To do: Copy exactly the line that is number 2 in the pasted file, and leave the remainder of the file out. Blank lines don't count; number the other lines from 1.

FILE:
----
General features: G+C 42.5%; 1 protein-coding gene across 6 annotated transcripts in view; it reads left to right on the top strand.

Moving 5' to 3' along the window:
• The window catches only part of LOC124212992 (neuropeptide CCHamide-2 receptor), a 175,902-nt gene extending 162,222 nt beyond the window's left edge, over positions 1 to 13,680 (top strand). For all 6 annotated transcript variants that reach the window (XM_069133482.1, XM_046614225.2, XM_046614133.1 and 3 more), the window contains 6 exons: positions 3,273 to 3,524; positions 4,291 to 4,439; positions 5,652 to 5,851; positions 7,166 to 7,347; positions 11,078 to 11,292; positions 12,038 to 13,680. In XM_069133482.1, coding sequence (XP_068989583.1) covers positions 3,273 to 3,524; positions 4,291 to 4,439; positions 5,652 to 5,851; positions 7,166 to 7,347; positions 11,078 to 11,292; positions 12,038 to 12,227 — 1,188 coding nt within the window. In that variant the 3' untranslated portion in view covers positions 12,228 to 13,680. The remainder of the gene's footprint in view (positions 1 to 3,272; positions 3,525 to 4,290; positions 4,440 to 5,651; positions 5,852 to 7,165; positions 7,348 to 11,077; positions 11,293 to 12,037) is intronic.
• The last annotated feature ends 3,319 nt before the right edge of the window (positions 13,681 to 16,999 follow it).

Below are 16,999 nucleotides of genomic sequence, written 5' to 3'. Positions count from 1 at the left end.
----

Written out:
Moving 5' to 3' along the window: